If your microwave or other appliance has a built in light, chances are you have been wondering how to replace the anemic, inefficient bulb in it with a high power LED. Your time is at hand, as in this Instructable I will show you how to replace a 40W incandescent appliance bulb with a 3W white LED that will generate as much or more light at a >10X reduction in power consumption. Total project cost around $10. Fun, easy, cheap.
Step 1: Assemble Your Components
This project will require a handful of parts, pictured below. Your project may vary slightly depending on the bulb you are replacing, but the basic idea will be the same. The main components are the LED and the driver.
The driver is a cheap 120VAC to constant current unit built and sold direct from China. This is not a particularly safe, elegant, or reliable driver but the price is hard to beat. When working with electricity, especially 120VAC, be careful and do not take any chances.
The LED is a Cree XRE high efficiency warm white source, rated at 74 Lumens at 350mA.
List of Parts
Cree XRE Warm White LED http://ledsupply.com/creexre-ww.php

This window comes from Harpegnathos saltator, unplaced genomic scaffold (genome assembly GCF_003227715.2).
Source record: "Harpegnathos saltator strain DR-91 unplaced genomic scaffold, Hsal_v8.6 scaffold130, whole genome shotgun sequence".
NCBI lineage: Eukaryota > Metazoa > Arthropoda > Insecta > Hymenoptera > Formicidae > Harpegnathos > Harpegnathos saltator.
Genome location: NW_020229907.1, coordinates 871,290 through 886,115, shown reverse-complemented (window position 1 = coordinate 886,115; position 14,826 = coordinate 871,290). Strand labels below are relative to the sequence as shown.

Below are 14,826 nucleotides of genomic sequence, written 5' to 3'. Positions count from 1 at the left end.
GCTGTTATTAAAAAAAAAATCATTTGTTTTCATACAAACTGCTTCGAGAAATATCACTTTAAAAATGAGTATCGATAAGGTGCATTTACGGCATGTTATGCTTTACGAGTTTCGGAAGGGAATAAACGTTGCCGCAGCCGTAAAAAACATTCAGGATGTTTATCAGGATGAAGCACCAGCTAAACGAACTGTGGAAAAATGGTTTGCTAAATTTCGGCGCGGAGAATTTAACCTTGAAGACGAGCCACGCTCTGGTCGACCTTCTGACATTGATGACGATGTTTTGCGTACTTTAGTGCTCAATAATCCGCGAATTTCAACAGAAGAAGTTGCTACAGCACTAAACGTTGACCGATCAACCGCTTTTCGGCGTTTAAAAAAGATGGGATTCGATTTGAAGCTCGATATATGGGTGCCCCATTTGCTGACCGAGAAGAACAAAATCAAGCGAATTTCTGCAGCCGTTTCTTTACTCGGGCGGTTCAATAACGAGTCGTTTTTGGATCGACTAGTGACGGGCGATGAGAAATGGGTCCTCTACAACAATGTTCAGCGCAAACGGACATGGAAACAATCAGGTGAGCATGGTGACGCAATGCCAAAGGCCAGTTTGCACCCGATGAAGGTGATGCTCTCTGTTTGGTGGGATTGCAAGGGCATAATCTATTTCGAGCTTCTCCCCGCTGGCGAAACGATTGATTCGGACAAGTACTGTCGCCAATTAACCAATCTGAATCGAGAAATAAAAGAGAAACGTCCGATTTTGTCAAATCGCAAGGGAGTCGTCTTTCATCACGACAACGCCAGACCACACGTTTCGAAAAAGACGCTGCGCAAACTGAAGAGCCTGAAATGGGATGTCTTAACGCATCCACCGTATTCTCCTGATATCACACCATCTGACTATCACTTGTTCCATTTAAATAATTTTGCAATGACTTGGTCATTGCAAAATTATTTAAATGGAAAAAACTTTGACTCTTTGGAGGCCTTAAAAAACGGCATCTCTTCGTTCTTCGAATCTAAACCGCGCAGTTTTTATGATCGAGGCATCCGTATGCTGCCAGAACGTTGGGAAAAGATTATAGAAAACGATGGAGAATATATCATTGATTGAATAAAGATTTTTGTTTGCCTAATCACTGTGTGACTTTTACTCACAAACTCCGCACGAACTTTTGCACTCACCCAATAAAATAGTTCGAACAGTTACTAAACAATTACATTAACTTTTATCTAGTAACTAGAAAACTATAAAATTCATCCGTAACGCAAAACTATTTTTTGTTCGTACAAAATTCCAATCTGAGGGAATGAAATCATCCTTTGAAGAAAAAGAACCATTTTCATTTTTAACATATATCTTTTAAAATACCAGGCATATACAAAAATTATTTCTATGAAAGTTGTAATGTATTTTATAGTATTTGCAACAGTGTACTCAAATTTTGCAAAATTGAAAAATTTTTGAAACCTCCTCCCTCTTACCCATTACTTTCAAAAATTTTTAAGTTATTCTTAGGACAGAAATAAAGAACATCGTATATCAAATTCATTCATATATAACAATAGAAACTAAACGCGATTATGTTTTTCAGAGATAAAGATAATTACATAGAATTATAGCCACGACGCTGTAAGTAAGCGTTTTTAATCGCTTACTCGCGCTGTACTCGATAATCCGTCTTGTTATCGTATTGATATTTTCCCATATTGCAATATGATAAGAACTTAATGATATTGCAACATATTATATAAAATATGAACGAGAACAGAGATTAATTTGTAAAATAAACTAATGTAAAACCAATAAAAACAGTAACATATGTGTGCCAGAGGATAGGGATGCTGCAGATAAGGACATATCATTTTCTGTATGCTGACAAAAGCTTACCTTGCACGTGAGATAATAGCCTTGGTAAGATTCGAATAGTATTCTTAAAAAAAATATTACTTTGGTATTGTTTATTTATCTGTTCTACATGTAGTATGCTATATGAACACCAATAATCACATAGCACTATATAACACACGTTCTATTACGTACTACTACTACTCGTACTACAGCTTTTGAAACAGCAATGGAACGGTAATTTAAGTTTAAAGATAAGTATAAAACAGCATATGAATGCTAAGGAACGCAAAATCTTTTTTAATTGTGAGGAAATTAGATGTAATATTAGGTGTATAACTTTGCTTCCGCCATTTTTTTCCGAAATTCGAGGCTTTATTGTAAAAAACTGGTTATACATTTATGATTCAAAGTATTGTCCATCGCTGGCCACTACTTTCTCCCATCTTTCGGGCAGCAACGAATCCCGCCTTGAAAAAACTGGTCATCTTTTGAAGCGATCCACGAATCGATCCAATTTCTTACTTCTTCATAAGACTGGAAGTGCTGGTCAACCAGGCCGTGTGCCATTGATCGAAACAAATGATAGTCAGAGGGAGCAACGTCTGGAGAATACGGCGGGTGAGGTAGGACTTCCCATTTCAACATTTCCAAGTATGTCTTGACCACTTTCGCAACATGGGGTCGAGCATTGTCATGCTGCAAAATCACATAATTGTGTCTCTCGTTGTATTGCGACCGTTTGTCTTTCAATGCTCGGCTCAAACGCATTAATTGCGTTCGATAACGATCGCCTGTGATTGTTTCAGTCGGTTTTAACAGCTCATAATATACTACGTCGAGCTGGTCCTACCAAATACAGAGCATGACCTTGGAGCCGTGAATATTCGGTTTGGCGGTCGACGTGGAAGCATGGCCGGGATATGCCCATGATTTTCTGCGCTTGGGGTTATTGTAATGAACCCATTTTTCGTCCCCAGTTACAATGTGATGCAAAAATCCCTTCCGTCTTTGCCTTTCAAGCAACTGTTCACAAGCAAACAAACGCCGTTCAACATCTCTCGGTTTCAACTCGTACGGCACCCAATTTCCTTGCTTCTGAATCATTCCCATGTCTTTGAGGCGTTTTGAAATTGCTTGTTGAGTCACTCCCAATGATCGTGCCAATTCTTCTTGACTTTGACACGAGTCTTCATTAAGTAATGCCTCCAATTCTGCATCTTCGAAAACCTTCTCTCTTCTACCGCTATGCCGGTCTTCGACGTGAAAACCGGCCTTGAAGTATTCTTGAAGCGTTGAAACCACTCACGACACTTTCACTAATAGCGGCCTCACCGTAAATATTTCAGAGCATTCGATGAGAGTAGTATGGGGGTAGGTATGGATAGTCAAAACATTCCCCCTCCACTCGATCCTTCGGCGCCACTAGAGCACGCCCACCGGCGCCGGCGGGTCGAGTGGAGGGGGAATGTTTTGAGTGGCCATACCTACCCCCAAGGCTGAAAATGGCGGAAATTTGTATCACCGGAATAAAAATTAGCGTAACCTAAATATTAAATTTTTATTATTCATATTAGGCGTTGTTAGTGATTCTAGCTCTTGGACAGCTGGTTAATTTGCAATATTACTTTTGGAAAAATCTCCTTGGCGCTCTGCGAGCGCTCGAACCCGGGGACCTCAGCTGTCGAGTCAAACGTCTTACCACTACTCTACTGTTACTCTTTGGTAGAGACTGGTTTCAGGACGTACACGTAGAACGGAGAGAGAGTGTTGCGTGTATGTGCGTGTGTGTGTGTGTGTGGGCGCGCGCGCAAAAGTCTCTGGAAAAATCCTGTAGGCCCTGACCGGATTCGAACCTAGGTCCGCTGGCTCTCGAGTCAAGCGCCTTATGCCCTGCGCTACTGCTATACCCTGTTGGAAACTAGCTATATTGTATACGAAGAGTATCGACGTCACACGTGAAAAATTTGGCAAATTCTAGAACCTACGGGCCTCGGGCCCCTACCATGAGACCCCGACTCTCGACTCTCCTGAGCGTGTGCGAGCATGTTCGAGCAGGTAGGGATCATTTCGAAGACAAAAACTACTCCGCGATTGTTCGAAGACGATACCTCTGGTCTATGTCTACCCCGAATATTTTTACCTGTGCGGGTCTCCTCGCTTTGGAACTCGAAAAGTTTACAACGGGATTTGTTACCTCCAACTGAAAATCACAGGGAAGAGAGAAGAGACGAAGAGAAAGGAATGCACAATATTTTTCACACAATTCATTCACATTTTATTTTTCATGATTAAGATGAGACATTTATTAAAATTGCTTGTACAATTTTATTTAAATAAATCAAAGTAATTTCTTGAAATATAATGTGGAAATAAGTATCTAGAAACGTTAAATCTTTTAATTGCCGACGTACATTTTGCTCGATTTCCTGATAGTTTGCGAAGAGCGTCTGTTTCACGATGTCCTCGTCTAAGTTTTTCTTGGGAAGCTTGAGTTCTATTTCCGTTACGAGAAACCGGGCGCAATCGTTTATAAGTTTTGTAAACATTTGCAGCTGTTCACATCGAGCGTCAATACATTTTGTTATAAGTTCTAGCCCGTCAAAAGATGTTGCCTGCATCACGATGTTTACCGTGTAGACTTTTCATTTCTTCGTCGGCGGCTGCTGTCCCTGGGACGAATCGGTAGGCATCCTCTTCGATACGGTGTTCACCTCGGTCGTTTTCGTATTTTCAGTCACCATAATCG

(You should get the XPG now, since it is more efficient and cheaper http://www.ledsupply.com/creexpg-ww105.php )
3W 120VAC LED Driver http://www.dx.com/s/13552
Bulb to be replaced
Scrap of thin wood (plywood or popsicle stick)
Small section of aluminum channel for heatsink
Misc epoxy (i.e. JB Weld)
Step 2: Create a Base
The first step is to separate the glass bulb from the metal socket/ferrule/base or whatever the heck you want to call it. You can do this by breaking the glass and prying out any remaining scraps stuck in the base or you can use a heat gun to try and get the glue holding the glass in to soften. In either case, be careful and try not to cut yourself .
Once you get the glass out you will need to remove the wires for the filament from the base and use a soldering iron to attach your own wires. The "button" or nib at the base of the metal bulb base is made of solder that you will need to heat up and get your wire attached to. Not too hard once you get a look at it you should have no trouble. Attach the "live" (red) lead to the button/nib and the "neutral" (black) wire to the base body. Use black for live and white for neutral if you are looking to match typical in home wiring.